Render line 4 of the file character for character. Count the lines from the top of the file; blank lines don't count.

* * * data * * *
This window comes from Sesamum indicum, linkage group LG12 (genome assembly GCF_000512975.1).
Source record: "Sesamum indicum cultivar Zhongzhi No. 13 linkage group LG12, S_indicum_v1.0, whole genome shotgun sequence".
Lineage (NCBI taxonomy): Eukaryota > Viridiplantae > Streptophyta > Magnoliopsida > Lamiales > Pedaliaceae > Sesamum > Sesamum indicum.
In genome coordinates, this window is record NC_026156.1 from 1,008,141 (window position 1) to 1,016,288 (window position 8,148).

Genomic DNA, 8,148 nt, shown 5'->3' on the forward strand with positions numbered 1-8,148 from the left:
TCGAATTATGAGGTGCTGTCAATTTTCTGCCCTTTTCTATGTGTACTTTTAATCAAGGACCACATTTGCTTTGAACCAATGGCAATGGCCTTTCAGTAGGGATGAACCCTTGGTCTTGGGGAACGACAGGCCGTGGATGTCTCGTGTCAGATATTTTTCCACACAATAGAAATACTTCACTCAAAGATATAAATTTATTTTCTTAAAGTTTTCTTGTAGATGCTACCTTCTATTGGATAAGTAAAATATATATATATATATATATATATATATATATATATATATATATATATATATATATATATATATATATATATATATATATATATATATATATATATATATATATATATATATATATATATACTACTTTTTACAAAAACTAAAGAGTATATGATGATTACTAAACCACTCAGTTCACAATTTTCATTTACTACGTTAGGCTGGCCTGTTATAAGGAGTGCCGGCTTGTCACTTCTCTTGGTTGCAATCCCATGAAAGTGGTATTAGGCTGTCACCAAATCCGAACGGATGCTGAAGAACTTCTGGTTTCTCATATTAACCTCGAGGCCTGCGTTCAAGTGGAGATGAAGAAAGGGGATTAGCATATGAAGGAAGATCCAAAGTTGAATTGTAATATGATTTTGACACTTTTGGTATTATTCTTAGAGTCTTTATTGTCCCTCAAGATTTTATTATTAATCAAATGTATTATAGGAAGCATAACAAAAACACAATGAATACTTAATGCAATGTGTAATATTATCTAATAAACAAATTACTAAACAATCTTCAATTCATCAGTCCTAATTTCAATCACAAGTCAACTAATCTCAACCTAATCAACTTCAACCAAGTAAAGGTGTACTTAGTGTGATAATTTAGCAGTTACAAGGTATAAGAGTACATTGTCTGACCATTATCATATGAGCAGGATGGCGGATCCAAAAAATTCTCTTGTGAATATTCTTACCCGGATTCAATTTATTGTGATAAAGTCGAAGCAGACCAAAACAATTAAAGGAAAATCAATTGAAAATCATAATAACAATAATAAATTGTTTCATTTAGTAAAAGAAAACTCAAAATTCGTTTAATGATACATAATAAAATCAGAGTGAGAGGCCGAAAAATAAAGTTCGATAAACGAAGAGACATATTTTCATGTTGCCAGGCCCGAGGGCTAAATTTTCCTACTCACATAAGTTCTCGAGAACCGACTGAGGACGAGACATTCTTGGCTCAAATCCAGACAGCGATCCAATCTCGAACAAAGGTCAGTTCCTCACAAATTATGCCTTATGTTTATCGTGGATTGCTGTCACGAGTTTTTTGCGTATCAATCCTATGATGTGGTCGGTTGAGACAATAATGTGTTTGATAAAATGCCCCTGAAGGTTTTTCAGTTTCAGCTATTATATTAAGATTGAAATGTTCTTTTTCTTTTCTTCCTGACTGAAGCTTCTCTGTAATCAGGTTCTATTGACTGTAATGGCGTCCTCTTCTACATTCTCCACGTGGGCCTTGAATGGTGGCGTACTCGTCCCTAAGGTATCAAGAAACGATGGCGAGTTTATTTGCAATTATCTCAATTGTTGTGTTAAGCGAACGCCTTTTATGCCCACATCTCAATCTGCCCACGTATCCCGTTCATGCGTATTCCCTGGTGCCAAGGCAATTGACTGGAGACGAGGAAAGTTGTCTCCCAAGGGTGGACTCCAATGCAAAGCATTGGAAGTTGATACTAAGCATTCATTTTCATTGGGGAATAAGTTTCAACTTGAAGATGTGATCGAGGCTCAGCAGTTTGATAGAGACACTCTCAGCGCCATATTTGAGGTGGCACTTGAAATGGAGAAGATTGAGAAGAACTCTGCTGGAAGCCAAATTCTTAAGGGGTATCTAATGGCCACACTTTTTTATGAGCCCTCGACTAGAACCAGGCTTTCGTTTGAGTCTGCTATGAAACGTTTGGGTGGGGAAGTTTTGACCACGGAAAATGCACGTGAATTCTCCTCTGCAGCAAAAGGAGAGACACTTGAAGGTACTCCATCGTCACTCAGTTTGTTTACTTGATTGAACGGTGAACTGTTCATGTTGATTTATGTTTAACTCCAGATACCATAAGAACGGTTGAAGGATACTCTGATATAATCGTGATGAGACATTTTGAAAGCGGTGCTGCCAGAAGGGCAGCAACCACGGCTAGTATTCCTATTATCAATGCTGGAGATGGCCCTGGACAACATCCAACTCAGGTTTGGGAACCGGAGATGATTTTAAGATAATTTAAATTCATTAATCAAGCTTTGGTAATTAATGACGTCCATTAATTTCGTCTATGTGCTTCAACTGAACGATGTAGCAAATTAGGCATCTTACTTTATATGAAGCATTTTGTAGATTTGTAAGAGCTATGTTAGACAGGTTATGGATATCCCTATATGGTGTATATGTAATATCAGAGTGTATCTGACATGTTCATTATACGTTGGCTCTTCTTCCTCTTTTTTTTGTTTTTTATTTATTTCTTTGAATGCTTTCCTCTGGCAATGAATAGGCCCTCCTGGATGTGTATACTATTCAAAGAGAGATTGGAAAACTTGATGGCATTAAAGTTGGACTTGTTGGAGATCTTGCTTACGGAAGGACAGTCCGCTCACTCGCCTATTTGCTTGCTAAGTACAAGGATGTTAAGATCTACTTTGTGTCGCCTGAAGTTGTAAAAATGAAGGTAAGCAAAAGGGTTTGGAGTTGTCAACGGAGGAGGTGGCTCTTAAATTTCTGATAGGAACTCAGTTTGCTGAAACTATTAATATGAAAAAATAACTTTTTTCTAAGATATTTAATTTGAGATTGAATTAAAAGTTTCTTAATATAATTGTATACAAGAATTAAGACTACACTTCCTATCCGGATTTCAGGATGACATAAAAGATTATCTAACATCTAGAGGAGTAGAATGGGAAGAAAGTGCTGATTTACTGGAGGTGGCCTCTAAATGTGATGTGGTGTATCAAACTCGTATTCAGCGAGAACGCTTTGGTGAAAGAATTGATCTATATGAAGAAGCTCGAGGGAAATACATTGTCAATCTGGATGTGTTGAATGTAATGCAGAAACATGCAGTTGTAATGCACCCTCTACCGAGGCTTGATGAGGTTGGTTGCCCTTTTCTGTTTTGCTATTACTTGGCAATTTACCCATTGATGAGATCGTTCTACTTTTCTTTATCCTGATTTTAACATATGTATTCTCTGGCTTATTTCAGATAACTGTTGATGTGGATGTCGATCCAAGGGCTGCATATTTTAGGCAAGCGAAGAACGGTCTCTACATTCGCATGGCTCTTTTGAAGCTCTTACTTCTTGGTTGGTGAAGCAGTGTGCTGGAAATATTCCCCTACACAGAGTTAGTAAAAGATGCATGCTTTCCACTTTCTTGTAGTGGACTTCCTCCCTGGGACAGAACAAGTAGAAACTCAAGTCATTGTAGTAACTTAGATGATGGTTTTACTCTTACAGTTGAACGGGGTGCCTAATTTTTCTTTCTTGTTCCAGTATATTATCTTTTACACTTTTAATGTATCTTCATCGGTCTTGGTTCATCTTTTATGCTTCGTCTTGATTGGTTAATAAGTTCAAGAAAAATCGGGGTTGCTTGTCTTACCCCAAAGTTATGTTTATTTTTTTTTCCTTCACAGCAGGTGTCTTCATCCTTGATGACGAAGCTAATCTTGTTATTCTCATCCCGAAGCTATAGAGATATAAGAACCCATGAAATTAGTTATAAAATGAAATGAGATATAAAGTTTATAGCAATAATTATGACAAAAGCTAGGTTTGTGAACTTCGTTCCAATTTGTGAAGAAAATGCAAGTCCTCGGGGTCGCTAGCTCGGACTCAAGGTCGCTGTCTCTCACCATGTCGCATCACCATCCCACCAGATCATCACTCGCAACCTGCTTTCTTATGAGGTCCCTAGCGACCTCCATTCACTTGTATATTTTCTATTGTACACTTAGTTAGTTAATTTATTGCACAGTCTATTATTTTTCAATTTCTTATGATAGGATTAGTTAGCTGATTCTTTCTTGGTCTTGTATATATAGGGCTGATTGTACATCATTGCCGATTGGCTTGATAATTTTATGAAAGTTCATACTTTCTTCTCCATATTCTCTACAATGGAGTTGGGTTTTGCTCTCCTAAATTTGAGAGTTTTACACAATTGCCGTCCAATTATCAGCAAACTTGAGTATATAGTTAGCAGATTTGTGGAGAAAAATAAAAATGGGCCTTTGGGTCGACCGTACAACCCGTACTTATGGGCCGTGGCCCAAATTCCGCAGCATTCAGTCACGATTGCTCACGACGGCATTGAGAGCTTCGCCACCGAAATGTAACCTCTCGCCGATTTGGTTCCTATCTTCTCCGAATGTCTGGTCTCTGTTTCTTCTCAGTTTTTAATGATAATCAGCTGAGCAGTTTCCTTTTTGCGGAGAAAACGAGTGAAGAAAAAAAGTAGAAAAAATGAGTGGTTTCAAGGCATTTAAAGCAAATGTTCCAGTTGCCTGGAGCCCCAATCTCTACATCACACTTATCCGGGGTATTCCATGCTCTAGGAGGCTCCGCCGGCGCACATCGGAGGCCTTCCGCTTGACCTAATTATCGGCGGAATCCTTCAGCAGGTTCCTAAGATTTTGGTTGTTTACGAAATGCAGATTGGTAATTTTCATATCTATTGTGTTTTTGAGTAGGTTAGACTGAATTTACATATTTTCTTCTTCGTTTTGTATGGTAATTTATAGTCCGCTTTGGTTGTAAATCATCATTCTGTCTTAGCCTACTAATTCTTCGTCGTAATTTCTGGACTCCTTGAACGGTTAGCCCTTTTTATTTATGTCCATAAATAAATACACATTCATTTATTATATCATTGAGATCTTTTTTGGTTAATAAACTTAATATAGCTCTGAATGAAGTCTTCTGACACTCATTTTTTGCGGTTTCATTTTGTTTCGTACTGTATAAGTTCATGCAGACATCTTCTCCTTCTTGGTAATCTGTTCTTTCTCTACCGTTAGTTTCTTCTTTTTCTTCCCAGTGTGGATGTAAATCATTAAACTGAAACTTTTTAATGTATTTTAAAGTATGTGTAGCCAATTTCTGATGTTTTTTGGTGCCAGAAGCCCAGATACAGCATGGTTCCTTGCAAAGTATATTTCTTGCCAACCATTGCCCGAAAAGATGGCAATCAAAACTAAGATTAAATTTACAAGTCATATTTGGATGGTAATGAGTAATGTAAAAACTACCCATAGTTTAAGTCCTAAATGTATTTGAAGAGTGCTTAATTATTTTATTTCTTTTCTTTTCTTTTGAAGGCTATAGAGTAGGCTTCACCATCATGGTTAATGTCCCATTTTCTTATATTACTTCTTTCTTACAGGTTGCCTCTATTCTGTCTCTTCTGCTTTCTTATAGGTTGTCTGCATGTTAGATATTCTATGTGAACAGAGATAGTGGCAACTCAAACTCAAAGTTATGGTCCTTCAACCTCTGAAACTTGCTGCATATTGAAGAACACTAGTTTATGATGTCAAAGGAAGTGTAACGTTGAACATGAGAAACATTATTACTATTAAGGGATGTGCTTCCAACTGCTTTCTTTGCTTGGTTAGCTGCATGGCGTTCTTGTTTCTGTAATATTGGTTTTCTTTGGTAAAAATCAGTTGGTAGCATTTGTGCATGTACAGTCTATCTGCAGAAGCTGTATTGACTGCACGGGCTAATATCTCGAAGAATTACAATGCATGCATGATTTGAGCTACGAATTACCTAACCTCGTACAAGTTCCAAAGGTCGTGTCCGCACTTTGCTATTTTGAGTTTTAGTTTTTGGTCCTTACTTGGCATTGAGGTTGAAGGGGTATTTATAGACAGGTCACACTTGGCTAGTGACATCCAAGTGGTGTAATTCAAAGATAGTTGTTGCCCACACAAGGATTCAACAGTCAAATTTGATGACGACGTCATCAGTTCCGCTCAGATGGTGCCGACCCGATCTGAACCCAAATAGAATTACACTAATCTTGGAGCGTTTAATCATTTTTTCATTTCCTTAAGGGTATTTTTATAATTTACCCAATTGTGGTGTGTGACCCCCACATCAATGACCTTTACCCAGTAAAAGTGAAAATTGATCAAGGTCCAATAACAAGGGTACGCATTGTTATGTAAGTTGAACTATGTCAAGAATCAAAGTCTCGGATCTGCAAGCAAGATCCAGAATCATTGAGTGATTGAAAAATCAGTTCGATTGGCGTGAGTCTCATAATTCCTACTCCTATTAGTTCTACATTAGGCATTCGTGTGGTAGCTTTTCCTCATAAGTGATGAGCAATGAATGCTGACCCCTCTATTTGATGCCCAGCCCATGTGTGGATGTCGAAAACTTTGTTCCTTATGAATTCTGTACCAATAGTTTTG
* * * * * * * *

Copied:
In genome coordinates, this window is record NC_026156.1 from 1,008,141 (window position 1) to 1,016,288 (window position 8,148).